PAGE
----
Danish

Spoke-Back Sofa

The Spokeback is available in the following configurations: 2 seater sofa.

 

With regards to materials, this designer sofa is available in fabric or leather upholstery.

 

Børge Mogensen and Hans J. Wegner, both born in 1914, were both colleagues and friends, and the two Danish designers worked together on a number of exhibition projects. One of them was the annual Copenhagen Cabinetmaker’s Guild Exhibition in 1945, where Mogensen and Wegner designed and presented “A Home For the Future”.

 

The centrepiece of Mogensen and Wegner’s stand was the living room, in which they presented a new vision for lightweight and functional furniture. Even though the Spoke-back series was acclaimed for its innovation, it was also regarded as too sophisticated for the modest post-war culture, and the designs did not go into production until 1963. At that time Wegner, redesigned the 1788 easy chair to arrive at the current design.

 

The Spoke-back Sofa materialises Mogensen’s idea of a sofa with a reclining side and it was originally exhibited without back cushions. Hans J. Wegner’s spoke-back chair provides a comfortable seat with beautiful profiling in the armrests that reveals Wegner’s sculptural talents.

 

Both designs are completely bare from every angle – even the cushions are attached with visible straps. The exposed wooden construction is typical for both Mogensen and Wegner, and in the Spoke-back Collection they continued their work with the Windsor chair methodology.

 

Made in Denmark

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Dimensions:

Spoke-Back Sofa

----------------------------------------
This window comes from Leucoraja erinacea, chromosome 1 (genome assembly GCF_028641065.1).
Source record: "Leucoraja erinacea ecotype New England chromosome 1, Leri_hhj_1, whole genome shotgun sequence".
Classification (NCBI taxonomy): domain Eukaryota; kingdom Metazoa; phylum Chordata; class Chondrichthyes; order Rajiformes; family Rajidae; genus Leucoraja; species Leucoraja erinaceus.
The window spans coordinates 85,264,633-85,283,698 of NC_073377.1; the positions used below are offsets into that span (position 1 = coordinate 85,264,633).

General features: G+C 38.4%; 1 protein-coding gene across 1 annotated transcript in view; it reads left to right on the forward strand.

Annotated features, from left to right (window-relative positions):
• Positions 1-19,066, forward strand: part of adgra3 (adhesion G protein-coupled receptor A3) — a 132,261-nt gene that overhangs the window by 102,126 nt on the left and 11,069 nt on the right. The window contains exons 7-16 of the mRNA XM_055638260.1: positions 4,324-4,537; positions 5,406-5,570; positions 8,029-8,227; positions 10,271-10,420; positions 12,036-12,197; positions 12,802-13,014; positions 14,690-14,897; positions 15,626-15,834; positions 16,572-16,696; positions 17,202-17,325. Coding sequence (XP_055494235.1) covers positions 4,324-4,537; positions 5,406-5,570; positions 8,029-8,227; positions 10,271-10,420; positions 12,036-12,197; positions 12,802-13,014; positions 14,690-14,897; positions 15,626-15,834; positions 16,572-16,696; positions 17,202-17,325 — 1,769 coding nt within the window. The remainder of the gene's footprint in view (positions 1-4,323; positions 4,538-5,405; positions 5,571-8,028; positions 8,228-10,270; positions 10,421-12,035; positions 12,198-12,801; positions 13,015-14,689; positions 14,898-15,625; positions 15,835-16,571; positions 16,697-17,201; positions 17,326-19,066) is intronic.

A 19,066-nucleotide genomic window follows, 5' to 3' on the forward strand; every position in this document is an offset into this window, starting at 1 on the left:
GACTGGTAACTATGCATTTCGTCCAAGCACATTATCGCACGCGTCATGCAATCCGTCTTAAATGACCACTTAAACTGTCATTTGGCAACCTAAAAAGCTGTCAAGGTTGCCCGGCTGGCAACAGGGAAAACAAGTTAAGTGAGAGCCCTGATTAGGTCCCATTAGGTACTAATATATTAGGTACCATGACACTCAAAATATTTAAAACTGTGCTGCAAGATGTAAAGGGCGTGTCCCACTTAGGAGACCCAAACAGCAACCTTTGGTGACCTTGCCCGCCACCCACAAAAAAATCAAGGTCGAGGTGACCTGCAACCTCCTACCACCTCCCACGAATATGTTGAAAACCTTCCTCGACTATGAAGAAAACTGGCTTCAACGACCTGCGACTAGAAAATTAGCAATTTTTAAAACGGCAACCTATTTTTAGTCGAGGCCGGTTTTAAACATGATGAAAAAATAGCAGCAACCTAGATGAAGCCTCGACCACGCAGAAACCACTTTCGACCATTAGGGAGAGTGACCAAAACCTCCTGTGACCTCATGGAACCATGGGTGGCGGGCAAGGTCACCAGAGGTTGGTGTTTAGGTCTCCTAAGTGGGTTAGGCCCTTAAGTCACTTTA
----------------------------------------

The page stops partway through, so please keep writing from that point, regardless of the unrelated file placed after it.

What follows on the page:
D 76.5 cm x H 86 cm x L 160/197 cm

Seating Height: 40 cm

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Inspiration, Quality & Design

Designer

borge mogensen

Børge Mogensen

DENMARK (1914-1972)

Børge Mogensen designed some of the most renowned furniture pieces of the 1950s and 1960s. An exceptionally productive man, Mogensen’s collection of designs numbers into the thousands. New ideas came to him at any time of the day or night, and were scribbled down on matchboxes, table napkins, creased envelopes, or whatever was at hand. His lifelong mission was to create simple and practical furniture.

 

Appearance was important, but never at the expense of functionality. He disapproved of colleagues who succumbed to the whims of fashion, ignored functionality or used excessively expensive materials. In the same breath, he defiantly brushed off any criticism for only using wood, his preferred material in all its different embodiments. One of Mogensen’s most iconic pieces is the Spanish Chair, an interpretation of a traditional type of chair often found in areas influenced by ancient Islamic culture – from Andalusia to northern India.

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